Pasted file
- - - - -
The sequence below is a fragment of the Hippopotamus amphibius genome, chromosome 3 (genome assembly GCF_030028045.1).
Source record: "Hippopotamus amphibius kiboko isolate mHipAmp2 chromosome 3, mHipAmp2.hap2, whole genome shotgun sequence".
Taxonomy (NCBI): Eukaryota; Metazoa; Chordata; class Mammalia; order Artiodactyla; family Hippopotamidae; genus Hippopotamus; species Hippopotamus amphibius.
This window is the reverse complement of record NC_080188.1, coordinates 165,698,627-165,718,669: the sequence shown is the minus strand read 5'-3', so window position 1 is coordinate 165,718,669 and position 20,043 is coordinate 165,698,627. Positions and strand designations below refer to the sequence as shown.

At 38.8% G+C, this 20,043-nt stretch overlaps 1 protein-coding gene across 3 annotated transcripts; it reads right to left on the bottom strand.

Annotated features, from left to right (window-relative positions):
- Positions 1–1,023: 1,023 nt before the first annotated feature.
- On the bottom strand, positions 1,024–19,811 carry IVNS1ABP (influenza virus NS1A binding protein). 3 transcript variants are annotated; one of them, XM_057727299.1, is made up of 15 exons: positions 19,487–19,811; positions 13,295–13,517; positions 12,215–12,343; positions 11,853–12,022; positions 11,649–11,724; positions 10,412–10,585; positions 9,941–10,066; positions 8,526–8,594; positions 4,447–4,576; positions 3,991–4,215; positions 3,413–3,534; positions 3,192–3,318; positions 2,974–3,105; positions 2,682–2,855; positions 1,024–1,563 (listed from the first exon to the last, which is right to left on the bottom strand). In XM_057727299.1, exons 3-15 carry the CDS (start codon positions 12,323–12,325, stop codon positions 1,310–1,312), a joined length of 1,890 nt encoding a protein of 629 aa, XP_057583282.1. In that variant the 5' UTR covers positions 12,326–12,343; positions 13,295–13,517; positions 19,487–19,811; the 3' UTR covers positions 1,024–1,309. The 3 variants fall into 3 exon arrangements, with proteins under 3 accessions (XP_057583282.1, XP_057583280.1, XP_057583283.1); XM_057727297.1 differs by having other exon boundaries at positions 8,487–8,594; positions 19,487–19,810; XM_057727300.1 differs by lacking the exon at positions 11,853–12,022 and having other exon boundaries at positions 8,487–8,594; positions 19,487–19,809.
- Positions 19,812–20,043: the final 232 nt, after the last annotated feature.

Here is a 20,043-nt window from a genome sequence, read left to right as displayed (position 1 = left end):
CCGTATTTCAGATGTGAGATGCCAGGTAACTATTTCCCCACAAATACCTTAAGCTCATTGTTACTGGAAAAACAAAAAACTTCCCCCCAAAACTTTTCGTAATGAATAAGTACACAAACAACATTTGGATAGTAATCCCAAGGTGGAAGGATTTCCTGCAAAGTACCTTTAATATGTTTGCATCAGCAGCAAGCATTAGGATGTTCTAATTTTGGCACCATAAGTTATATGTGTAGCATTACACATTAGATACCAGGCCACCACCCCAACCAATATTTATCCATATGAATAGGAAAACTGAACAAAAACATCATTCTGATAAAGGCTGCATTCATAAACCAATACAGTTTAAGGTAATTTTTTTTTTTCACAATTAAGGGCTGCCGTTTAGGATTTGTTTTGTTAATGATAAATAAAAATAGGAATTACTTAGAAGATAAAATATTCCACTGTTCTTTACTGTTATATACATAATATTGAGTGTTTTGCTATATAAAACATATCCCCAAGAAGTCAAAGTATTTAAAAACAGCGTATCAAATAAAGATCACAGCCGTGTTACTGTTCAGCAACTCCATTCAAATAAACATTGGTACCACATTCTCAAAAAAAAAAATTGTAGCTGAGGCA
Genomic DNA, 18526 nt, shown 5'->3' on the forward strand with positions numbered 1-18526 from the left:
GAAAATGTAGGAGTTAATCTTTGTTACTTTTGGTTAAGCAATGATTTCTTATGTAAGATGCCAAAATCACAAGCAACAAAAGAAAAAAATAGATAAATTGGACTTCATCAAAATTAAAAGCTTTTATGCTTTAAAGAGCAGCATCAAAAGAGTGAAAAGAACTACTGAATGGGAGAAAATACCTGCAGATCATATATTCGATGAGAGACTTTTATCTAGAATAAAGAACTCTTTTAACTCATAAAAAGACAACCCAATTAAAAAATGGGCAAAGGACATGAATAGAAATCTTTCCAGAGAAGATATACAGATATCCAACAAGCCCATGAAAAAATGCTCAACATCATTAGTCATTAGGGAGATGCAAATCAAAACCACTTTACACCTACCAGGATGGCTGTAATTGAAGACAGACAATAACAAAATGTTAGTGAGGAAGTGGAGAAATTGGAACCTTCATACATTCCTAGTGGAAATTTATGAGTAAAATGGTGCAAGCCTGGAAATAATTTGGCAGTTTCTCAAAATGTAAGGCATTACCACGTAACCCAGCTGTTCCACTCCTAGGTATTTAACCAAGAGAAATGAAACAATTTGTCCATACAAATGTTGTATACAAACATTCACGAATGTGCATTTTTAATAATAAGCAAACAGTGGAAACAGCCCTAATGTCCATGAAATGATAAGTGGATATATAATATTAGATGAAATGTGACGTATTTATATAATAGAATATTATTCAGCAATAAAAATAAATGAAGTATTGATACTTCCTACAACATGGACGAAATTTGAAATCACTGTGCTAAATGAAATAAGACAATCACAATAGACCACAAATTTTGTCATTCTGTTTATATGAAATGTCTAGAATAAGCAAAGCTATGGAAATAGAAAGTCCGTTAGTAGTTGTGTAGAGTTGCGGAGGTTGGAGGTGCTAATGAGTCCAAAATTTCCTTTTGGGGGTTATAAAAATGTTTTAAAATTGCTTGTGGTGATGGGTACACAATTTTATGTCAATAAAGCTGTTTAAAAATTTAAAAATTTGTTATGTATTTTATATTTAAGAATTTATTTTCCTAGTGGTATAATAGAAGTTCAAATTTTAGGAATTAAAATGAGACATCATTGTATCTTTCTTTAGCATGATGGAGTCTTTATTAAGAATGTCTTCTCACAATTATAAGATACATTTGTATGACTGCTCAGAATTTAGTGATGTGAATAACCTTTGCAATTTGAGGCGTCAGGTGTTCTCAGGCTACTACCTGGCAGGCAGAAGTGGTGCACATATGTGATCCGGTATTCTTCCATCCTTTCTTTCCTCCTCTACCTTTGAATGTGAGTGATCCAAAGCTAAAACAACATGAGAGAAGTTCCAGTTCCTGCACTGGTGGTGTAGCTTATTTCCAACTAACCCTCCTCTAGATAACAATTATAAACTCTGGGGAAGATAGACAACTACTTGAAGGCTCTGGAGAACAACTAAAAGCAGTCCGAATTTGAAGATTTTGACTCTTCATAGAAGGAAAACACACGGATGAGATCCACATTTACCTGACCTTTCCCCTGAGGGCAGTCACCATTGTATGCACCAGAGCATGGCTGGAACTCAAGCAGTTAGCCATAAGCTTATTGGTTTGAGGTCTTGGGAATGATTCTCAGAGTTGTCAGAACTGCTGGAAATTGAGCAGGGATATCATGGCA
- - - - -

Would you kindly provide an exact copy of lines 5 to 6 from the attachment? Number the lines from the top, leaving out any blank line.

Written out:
At 38.8% G+C, this 20,043-nt stretch overlaps 1 protein-coding gene across 3 annotated transcripts; it reads right to left on the bottom strand.

Annotated features, from left to right (window-relative positions):